The legislative package that Congress passed this week to avert the “fiscal cliff” puts off for only two months devastating across-the-board budget cuts to federal programs — including programs directly relevant to LGBT people and people with HIV/AIDS — putting advocates in the position to continuing fighting for them in the weeks to come.
The deal, known as the Biden-McConnell plan because it was negotiated by Vice President Joseph Biden and Senate Minority Leader Mitch McConnell, raises an estimated $620 billion in revenue for the U.S. government.
It continues the Bush-era tax cuts for lower and middle-class income households while eliminating them for individuals making more than $400,000 a year and married couples making more than $450,000.
Immediately following House passage of the bill, Obama delivered a statement at the White House saying passage of the plan fulfills his campaign promise to adjust a tax code that favored the wealthy at the expense of fiscal health for the country — although he had campaigned on letting tax cuts expire households with a lower income of $250,000 a year.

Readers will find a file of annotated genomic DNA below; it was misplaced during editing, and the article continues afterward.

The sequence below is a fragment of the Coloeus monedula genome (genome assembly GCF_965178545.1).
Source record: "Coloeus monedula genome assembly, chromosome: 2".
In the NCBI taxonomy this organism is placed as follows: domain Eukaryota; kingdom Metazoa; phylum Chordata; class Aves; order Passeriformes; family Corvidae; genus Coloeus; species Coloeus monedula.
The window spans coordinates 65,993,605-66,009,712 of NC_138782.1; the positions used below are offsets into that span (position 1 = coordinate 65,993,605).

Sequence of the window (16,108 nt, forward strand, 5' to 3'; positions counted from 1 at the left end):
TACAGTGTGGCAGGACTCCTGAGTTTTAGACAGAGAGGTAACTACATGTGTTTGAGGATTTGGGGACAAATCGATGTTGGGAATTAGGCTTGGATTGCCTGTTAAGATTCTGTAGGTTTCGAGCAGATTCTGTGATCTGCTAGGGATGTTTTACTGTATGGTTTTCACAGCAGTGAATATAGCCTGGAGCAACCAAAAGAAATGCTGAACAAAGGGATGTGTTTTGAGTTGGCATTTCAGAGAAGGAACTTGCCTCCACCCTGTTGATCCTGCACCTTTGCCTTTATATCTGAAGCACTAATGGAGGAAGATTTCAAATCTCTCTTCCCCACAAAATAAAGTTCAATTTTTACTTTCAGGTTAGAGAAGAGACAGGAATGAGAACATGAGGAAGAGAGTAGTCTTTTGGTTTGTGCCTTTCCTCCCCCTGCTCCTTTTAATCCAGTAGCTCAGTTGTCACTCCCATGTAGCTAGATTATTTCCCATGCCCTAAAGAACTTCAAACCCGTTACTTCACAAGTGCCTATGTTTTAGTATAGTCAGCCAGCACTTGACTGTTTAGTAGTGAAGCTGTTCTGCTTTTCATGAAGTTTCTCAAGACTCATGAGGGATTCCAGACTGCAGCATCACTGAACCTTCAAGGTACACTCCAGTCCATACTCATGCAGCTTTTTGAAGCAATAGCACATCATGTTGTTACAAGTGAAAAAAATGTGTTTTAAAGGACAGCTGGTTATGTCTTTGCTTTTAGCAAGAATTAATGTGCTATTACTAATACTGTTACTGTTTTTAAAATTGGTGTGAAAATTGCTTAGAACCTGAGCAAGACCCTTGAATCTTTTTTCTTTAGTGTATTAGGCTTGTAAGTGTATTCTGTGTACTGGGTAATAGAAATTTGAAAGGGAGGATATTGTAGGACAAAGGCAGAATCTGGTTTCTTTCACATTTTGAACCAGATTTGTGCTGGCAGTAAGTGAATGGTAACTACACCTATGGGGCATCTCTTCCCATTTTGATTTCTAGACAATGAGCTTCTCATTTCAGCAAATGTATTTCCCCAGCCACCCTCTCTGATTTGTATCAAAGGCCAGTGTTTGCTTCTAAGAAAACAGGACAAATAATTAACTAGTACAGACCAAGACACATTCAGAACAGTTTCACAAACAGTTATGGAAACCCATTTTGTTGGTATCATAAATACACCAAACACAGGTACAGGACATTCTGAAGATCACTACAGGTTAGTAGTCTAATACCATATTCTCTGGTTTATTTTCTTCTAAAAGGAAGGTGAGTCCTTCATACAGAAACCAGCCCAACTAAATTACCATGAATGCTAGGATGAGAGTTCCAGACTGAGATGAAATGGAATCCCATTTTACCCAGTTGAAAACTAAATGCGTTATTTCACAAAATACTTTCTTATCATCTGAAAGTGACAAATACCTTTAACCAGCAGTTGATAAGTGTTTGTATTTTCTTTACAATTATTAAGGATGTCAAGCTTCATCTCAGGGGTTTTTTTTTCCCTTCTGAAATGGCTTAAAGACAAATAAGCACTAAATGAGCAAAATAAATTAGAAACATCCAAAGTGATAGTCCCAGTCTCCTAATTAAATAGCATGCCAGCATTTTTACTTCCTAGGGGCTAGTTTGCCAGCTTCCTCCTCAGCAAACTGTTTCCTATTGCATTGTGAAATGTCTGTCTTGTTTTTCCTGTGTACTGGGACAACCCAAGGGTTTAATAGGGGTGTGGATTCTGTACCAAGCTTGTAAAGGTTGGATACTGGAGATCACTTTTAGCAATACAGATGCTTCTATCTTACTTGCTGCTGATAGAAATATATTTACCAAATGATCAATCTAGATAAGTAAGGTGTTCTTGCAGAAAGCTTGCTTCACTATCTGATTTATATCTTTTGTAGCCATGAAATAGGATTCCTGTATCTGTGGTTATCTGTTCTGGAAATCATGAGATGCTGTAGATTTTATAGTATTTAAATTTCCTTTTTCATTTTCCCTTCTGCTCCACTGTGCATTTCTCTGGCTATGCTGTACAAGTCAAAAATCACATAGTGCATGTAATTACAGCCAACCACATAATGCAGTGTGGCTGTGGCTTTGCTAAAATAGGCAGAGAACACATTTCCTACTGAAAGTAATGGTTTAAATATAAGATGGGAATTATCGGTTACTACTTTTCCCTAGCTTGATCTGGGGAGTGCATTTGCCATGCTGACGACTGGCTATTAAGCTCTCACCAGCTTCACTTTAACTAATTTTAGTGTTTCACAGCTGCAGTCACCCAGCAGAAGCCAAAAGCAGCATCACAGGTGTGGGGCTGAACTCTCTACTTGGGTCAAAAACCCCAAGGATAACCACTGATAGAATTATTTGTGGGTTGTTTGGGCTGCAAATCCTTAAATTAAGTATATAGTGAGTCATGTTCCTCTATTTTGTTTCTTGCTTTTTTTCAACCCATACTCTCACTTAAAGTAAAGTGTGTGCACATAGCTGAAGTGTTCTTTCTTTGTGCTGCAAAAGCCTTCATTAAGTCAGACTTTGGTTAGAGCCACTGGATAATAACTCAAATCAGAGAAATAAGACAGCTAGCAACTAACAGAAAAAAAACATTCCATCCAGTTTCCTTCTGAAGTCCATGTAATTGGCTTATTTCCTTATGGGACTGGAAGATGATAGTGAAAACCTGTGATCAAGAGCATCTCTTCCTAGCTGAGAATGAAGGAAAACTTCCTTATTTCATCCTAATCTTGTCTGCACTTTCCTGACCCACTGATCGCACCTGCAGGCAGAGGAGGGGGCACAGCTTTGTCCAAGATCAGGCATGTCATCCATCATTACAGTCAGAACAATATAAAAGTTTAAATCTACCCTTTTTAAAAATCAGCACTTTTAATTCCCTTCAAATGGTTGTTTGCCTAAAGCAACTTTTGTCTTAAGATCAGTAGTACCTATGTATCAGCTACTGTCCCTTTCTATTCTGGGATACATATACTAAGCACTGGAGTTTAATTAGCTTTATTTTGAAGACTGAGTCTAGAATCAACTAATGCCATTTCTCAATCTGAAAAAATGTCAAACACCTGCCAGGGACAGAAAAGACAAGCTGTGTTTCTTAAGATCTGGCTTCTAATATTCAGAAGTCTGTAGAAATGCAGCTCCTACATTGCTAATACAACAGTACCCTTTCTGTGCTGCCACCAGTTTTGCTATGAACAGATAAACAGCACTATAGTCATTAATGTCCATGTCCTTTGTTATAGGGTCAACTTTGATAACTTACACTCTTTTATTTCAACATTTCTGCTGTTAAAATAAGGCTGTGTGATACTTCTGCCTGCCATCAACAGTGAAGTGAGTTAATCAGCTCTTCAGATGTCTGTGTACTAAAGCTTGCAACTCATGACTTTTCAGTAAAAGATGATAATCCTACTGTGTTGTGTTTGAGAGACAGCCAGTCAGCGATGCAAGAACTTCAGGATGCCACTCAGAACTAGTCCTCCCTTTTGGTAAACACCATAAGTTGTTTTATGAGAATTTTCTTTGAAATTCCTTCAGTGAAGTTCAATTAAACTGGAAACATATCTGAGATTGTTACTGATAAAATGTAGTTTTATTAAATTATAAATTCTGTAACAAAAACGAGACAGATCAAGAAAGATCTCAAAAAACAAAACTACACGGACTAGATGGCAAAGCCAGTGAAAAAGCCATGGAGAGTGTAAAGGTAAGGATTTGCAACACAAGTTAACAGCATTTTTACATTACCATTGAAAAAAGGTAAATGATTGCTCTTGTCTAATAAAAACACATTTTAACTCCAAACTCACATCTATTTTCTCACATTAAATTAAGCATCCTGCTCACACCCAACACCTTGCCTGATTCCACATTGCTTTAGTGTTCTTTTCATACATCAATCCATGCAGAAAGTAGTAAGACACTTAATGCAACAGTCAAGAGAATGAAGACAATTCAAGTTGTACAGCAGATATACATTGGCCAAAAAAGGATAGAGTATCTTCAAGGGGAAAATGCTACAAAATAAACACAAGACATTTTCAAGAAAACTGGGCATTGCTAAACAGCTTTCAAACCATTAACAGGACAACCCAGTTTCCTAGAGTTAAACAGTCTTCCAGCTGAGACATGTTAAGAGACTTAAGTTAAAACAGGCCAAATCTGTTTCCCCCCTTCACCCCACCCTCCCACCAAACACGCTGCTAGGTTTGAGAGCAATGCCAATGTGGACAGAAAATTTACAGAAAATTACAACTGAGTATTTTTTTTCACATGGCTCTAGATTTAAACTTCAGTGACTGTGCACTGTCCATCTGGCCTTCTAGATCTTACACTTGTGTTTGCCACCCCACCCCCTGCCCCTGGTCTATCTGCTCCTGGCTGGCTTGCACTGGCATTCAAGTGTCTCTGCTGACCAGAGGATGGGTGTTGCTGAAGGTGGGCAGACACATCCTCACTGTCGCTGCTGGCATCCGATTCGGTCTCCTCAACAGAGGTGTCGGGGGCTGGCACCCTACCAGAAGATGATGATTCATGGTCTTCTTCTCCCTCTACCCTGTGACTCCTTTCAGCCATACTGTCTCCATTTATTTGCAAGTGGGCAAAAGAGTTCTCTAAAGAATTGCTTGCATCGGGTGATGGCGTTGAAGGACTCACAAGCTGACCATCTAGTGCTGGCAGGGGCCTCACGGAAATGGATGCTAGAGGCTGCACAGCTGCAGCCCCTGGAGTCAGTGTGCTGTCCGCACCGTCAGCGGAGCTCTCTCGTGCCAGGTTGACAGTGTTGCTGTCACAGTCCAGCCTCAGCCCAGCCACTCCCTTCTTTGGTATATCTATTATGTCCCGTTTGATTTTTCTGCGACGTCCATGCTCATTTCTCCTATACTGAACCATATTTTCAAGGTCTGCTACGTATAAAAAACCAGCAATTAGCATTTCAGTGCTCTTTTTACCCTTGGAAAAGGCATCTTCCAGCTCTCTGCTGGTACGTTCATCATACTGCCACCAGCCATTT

“Thanks to the votes of Democrats and Republicans in Congress, I will sign a law that raises taxes on the wealthiest 2 percent of Americans while preventing a middle-class tax hike that could have sent the economy back into recession and obviously had a severe impact on families all across America,” Obama said.
Some spending cuts are also in the plan. The agreement saves $12 billion, half in revenue and half from spending cuts which are divided equally between defense and non-defense programs. But the plan also places a two-month hold on the much larger sequester instituted under the Budget Control Act of 2011 in automatic cuts that were supposed to take effect on Wednesday.
Under the proposed cuts, $1.2 trillion would be cut for the U.S. government across-the-board for starting this year over the course of 10 years. An estimated 8.2 percent in the first year would be cut from discretionary federal programs, including HIV/AIDS and LGBT-related programs.
The cuts could be particularly devastating to individuals with HIV/AIDS who receive medication through AIDS Drug Assistance Programs. Some estimates predict that proposed cuts could lead to up to 12,000 people being placed on waiting list for drugs. Also on the cutting board may be housing provided to low-income people with AIDS.
Carl Schmid, deputy executive director for the AIDS Institute, said HIV/AIDS advocates will have to continue fighting to ensure an alternative plan is proposed that would stave off these massive cuts.